Scientists make startling discovery

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Re: Scientists make startling discovery

Postby Klaudandus » Fri Nov 18, 2011 5:47 am

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Goddammit science~
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Re: Scientists make startling discovery

Postby Jeremoot » Fri Nov 18, 2011 8:18 am

Now they're just TRYING to break the universe.
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Re: Scientists make startling discovery

Postby Holyblaze » Fri Nov 18, 2011 12:16 pm

haha BAM! BREAK IT ALL DOWN! *Ports his everlasting soul into WoW to become a Soul Reaper*
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Re: Scientists make startling discovery

Postby halabar » Fri Nov 18, 2011 7:32 pm

Holyblaze wrote:haha BAM! BREAK IT ALL DOWN! *Ports his everlasting soul into WoW to become a Soul Reaper*


There's a Cleaner with your name on it, watch out... :wink:
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Re: Scientists make startling discovery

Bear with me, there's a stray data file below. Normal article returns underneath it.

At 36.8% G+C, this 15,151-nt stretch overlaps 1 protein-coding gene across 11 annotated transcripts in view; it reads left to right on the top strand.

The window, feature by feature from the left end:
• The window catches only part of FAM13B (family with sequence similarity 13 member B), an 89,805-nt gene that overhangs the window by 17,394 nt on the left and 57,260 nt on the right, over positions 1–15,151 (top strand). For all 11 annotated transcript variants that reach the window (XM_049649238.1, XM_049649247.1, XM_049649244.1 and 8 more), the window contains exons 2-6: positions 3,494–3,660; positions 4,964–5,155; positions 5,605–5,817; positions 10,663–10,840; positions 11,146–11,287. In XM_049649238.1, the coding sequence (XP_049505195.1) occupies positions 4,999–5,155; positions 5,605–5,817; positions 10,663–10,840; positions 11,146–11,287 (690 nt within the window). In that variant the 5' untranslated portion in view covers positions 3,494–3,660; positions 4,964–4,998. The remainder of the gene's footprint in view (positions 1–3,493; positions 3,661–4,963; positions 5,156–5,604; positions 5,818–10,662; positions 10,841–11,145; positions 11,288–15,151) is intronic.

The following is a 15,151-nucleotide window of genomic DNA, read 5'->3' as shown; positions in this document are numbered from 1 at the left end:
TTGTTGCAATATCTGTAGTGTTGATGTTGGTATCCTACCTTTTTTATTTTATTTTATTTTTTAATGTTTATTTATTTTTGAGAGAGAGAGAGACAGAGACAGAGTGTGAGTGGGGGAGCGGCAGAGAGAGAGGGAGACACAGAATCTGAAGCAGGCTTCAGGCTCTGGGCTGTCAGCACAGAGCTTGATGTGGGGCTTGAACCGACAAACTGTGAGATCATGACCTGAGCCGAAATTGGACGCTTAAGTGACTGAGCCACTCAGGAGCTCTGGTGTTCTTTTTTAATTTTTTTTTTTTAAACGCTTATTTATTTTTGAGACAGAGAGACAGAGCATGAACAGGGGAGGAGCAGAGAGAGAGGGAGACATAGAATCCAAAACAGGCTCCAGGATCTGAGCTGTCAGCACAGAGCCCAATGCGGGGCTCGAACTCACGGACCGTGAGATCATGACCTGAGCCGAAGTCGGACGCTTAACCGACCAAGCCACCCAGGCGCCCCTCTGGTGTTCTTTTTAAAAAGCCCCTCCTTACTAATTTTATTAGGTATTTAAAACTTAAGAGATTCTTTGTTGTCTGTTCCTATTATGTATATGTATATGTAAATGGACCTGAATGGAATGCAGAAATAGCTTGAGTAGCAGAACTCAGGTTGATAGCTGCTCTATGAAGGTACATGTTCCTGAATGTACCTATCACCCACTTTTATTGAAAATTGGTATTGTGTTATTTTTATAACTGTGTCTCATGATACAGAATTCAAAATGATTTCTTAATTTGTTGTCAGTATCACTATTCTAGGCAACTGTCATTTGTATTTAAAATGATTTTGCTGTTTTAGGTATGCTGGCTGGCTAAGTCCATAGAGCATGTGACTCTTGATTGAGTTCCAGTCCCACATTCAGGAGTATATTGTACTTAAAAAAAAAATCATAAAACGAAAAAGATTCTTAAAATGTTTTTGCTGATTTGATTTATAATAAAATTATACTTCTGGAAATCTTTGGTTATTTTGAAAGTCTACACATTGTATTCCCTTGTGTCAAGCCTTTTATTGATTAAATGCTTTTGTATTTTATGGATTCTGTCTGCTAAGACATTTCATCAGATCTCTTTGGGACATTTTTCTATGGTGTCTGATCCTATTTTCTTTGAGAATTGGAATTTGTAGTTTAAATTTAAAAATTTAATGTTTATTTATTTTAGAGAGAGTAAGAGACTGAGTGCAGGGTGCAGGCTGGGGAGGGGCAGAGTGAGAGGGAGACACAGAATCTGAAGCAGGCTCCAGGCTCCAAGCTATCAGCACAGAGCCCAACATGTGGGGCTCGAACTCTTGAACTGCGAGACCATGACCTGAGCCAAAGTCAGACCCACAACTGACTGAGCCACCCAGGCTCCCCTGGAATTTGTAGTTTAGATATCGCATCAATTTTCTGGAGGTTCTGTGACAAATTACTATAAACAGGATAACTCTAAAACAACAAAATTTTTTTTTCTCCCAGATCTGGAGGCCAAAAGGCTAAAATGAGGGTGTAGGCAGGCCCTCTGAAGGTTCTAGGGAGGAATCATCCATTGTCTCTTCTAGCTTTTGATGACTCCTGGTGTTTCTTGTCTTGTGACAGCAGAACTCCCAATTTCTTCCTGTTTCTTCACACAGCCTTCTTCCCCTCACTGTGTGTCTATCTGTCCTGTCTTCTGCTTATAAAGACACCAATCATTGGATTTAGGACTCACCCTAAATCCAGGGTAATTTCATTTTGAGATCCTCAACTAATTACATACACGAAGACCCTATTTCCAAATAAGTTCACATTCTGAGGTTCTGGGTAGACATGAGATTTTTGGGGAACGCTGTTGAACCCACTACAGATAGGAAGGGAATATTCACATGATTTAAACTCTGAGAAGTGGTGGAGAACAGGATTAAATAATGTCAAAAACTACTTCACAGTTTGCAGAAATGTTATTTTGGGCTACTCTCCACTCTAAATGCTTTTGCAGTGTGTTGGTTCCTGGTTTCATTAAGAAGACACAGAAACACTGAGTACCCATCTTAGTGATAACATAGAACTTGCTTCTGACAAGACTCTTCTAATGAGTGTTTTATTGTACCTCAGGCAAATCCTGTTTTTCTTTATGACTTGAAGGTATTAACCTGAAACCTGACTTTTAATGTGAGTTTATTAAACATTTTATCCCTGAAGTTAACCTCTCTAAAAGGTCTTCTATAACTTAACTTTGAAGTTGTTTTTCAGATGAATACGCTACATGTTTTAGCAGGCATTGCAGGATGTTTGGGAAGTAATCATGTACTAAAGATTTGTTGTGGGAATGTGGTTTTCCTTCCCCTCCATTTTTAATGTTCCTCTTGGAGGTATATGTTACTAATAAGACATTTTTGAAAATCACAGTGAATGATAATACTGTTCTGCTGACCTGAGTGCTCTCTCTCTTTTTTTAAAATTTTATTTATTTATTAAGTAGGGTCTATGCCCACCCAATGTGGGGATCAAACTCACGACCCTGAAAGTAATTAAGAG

Postby Holyblaze » Fri Dec 02, 2011 11:59 am

So...I find this new Quantum Entanglement finding interesting. Two very small diamonds at a normal room temp. connected?

http://www.foxnews.com/scitech/2011/12/02/scientists-link-diamonds-in-strange-quantum-entanglement/?test=faces
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Re: Scientists make startling discovery

Postby Klaudandus » Tue Feb 14, 2012 9:22 am

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Re: Scientists make startling discovery

Postby Brekkie » Wed Feb 15, 2012 5:52 pm

Holyblaze wrote:So...I find this new Quantum Entanglement finding interesting. Two very small diamonds at a normal room temp. connected?

http://www.foxnews.com/scitech/2011/12/02/scientists-link-diamonds-in-strange-quantum-entanglement/?test=faces


Wouldn't this allow FTL communication?
If you can input energy into an object and cause its state to be changed, you can input data. 1s and 0s. Positive or negative. Vibrating or not vibrating. Whatever. If, as this experiment was able to accomplish, you can entangle two objects so that they react as a single object because they have become quantumly linked, you could then conceivably separate the two objects over a large distance and use them to transmit data from the location of one to the location of the other instantly.
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Re: Scientists make startling discovery

Postby theckhd » Wed Feb 15, 2012 6:29 pm

No, because that's not how entanglement works. You can measure the two diamonds at different locations far apart, and those measurements will be correlated. But you can't control its state. It's not as simple as "do X to entangled particle #1, and entangled particle #2 experiences the same thing."